Peggy brushed her teeth, put on a little lipstick so that she’s be socially acceptable, and decided a quick trip to the potty room was in order before leaving.

“Jeff!” she screamed. There lay her boy, lodged between the toilet and the wall, obviously unconscious.

Tom ran in, saw his son, and commanded Peggy to call 911, as he was yelling for Nate, who was just going back to his room.

Neither Peggy nor Tom knew artificial respiration, but Nate did. He immediately began mouth-to-mouth resuscitation on his friend while the 911 operator stayed on the phone with Peggy until the paramedics arrived. For Peggy, their arrival was an eternity when, in actuality, it was only about ten minutes.

Tom waved Peggy away when she tried to go in to watch what they were doing to try to revive Jeff. She immediately began to pray, Lord, please don’t let him die. Please. Please.”

Her prayer changed, though, when she heard clearly, “Are you sure that you want him to live, no matter what? “

I want Your will, Lord, but I don’t know how I’ll make it if my boy dies.

When she heard the next words, she also felt His strong arms around her. “I’ll get you through. I’ll be right here by your side.”

Peggy knew that the paramedics had given up hope for Jeff when, as two men carried him toward the helicopter which had set down in their neighbor’s yard, the one trailing behind had answered her question about whether or not Jeff would be okay, “He hasn’t breathed on his own, ma’am.” With that enigmatic answer, he left to accompany Jeff on a ride he had always wanted to make, one, though, that he had no cognizance of.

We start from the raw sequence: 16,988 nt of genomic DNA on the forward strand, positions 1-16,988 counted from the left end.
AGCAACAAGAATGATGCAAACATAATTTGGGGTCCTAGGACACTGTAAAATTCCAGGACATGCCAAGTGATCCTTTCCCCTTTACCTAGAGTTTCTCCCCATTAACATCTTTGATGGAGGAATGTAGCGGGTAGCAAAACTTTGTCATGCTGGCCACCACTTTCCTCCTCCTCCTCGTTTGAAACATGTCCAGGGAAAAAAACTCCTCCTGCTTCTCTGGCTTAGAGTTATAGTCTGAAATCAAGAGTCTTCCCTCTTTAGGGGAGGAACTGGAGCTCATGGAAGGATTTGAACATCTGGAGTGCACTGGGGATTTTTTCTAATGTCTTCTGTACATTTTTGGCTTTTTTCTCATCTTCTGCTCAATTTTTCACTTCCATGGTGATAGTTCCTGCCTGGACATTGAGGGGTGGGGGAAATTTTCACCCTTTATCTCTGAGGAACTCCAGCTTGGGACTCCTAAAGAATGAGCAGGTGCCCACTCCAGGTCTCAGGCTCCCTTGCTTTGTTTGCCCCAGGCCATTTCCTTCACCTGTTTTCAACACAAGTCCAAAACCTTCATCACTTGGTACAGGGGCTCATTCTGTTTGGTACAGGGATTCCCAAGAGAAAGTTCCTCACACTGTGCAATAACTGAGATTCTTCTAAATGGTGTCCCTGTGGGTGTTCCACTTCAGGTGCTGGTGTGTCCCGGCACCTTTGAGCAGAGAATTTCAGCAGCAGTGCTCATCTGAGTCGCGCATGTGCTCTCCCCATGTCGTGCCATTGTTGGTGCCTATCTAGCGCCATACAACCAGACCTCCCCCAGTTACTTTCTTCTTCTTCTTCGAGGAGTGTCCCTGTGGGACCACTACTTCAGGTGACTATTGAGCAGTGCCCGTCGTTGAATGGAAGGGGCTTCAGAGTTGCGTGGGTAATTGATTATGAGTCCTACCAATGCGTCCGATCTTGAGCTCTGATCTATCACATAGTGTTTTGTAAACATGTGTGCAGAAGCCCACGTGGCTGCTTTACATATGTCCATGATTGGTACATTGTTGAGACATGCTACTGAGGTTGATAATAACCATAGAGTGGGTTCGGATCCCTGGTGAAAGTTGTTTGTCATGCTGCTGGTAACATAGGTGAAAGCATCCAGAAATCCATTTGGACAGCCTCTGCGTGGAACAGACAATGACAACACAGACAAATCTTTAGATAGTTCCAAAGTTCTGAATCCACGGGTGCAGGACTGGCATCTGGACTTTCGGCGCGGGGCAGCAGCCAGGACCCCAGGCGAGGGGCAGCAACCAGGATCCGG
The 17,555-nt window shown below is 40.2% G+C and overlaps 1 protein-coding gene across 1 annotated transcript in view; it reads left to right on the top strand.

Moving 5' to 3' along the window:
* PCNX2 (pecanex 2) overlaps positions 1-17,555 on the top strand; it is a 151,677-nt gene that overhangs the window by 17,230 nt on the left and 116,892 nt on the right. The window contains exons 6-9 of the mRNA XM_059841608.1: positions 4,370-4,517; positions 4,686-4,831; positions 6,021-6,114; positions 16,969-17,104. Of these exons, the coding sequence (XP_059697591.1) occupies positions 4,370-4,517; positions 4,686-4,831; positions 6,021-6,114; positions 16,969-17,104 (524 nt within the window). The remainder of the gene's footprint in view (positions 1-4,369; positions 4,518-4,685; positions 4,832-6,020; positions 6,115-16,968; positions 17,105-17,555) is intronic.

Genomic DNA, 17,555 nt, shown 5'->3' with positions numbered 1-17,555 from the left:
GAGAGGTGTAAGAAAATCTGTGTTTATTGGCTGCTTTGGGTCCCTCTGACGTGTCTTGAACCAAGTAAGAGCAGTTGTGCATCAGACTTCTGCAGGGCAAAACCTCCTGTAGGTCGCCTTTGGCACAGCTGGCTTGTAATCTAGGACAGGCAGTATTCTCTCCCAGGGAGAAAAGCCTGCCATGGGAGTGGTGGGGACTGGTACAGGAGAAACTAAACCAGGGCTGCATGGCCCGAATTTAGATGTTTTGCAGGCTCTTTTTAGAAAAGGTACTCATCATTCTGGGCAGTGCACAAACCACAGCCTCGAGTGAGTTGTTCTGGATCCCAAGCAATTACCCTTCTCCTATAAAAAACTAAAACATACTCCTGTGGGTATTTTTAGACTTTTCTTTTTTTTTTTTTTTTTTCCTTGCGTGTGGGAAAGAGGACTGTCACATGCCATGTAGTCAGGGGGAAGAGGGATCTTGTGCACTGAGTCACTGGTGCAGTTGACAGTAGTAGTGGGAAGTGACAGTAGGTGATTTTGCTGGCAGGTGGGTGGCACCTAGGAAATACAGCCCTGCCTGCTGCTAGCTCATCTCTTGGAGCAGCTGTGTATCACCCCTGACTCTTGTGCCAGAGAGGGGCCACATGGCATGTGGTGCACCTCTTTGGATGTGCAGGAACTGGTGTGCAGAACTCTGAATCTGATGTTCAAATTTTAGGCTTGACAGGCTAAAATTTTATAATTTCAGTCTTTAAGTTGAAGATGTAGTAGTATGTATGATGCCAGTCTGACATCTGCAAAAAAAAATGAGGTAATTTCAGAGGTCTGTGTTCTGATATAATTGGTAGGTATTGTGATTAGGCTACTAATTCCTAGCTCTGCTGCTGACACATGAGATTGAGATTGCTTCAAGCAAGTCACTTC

From that moment on, there would be “maintenance required,” but not for a van.


And here's my second attempt at Flash Fiction. This one isn't based at all on anything that happened in my life.


She had had the idea for quite some time now, but it had taken her until now to get up the nerve to execute her plan. The February morning had dawned crisp and sunny. Maybe it was the lovely weather that inspired her to carry out her decision.

Instead of riding down nine stories in the elevator, Maggie had walked down, probably to postpone the inevitable. Not even winded from the descent because she walked so slowly, she meandered across the lobby of her apartment building, stopping to talk to neighbors who were having their morning coffee and to check the headlines at the news stand.

Pushing leisurely through the revolving doors, she paused to talk to the doorman before hailing a taxi. One stopped immediately when she signaled.  Dang! Wouldn’t you know it? On any other day, I’d stand here for fifteen minutes before a cabbie notices me! Now I can’t turn back.

As she scooted into the back seat and gave the address to the cabbie, the memories flooded back, memories that she had kept submerged for too many years. The time had come for them to surface and to be acted upon. She pondered as the driver wound through the traffic.